Google explains how the Live HDR+ feature on the Pixel 4 and 4a works

Google Pixel 4 and 4a supports Live HDR+ and Dual Exposure, features first introduced with the Pixel 4 (note that these won’t be backported to older devices). The tech giant published a detailed blog post explaining how the two features work.

Google Pixel 4 and 4a

First, what is Live HDR+? It shows a real time preview of what the final Live HDR+ photo will look like. Note that this is just a preview derived using a different algorithm. The real Live HDR+ takes 3-15 underexposed photos (to reduce noise), aligns them and merges them.

After the merge, tone mapping is applied to produce the final photo where details in both highlights and shadows are visible. The phone computes a 2D histogram to achieve that, which is interesting to see.

However, current mobile chipsets don’t have the computational power to do that 30 times per second. Instead, a dash of AI is used. The image is sliced into small tiles and the AI predicts the tone mapping for each of them. Then every pixel on the viewfinder is computed as a combination of the tone maps from the nearest tiles.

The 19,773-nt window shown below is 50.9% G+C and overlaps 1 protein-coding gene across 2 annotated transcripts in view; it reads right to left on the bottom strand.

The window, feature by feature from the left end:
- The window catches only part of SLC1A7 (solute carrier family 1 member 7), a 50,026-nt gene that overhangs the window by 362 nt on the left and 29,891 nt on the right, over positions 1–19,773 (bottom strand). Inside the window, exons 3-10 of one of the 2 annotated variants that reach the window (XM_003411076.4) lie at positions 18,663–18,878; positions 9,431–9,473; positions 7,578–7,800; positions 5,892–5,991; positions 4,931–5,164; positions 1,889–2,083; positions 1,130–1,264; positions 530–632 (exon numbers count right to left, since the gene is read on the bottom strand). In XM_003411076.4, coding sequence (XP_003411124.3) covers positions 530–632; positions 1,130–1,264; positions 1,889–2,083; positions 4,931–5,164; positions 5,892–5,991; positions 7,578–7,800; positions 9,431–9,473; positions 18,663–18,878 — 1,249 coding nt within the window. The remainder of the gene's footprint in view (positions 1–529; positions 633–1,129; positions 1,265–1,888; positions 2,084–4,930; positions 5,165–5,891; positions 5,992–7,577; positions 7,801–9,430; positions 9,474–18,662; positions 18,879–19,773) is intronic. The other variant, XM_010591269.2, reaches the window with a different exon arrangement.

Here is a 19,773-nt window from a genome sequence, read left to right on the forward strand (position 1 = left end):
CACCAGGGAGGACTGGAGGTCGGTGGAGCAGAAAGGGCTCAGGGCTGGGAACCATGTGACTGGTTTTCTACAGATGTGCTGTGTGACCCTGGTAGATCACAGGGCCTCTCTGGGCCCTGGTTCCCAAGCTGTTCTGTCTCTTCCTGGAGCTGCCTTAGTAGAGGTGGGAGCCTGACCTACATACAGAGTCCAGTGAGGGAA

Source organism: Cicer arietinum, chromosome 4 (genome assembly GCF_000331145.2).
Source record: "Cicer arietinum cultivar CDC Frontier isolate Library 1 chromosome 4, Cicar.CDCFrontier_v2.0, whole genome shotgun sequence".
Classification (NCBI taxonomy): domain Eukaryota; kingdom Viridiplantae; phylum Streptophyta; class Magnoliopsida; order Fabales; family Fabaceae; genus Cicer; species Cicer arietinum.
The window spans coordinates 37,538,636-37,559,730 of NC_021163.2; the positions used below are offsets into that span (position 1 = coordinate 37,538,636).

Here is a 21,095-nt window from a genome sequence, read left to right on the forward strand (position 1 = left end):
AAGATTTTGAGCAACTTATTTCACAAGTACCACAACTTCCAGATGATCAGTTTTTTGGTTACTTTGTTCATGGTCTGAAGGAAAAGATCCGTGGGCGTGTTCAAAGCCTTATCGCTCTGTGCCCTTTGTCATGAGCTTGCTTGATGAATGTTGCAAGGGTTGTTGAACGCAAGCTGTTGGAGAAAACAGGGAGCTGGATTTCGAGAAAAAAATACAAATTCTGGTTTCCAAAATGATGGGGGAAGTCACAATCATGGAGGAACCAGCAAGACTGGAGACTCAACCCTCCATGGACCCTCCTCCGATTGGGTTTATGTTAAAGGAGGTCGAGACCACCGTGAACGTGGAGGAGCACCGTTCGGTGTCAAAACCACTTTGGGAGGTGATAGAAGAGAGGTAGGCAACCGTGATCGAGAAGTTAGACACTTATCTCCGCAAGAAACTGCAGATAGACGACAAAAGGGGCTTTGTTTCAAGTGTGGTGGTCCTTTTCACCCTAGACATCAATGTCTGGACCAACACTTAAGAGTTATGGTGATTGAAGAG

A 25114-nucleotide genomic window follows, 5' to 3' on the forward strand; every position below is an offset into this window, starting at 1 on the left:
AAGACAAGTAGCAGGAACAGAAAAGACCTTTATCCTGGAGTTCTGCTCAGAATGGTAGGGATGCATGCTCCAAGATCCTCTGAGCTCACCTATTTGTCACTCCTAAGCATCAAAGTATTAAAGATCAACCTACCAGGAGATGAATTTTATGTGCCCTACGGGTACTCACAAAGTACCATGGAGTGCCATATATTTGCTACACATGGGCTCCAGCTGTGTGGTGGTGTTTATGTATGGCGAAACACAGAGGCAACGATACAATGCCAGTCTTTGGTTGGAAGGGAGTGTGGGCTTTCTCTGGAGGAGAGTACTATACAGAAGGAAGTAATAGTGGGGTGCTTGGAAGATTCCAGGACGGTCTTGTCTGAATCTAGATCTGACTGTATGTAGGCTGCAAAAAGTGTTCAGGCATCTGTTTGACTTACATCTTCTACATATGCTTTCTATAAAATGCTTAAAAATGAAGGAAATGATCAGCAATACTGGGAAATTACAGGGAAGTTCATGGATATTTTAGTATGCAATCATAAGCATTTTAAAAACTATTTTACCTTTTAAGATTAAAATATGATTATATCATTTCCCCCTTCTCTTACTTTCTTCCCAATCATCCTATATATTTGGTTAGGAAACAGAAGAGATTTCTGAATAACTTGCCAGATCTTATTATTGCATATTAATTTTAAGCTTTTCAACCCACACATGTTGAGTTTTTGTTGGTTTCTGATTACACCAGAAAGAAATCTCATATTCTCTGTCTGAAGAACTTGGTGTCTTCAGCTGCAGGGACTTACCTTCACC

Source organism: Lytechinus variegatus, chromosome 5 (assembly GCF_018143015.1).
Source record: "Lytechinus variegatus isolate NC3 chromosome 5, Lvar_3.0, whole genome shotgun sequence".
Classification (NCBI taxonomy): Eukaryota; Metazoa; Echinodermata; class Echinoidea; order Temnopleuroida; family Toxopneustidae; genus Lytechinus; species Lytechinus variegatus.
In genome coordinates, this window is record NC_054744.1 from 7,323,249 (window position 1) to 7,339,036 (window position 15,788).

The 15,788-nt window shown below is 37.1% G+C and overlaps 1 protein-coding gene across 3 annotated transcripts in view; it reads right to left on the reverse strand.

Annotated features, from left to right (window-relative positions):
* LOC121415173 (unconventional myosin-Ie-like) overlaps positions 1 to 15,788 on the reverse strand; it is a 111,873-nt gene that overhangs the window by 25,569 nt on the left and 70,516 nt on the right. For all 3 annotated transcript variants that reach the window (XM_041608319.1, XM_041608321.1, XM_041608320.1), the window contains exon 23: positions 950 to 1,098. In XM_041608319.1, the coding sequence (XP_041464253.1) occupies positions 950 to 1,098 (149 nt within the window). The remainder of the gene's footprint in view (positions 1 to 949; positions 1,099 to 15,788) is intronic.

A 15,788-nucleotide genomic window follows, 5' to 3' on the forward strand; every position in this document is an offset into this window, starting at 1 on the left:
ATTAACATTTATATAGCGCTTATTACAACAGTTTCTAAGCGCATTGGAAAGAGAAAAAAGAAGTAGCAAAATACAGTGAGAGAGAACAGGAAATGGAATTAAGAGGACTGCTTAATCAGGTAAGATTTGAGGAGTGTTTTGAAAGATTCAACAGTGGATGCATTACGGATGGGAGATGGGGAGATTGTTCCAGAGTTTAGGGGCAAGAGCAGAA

Here’s a comparison between the predicted image and the actual Live HDR+ result. It doesn’t get it quite right, but it looks pretty close (especially since you’ll be viewing this on the phone’s screen).

Google Pixel 4 and 4a

Balancing highlights and shadows is done automatically by Live HDR+. The Dual Exposure sliders give you manual control over the process, so you can get the desired look for your photo in camera. Traditionally, this is something you would do afterwards by processing the RAW file.

Google Pixel 4 and 4a

They also introduce dual exposure controls. When the user taps on the Live HDR+ viewfinder, two sliders appear. The “Brightness” slider works like traditional exposure compensation, changing the overall exposure. This slider is used to recover more detail in bright skies, or intentionally blow out the background and make the subject more visible. The “Shadows” slider affects only dark areas — it operates by changing the tone mapping, not the exposure. This slider is most useful for high-contrast scenes, letting the user boost shadows to reveal details, or suppress them to create a silhouette.

If you want a more detailed explanation of how all of this works, you can follow this link or the source

Also read: Google “Pixel 5a” first mention and appears in AOSP

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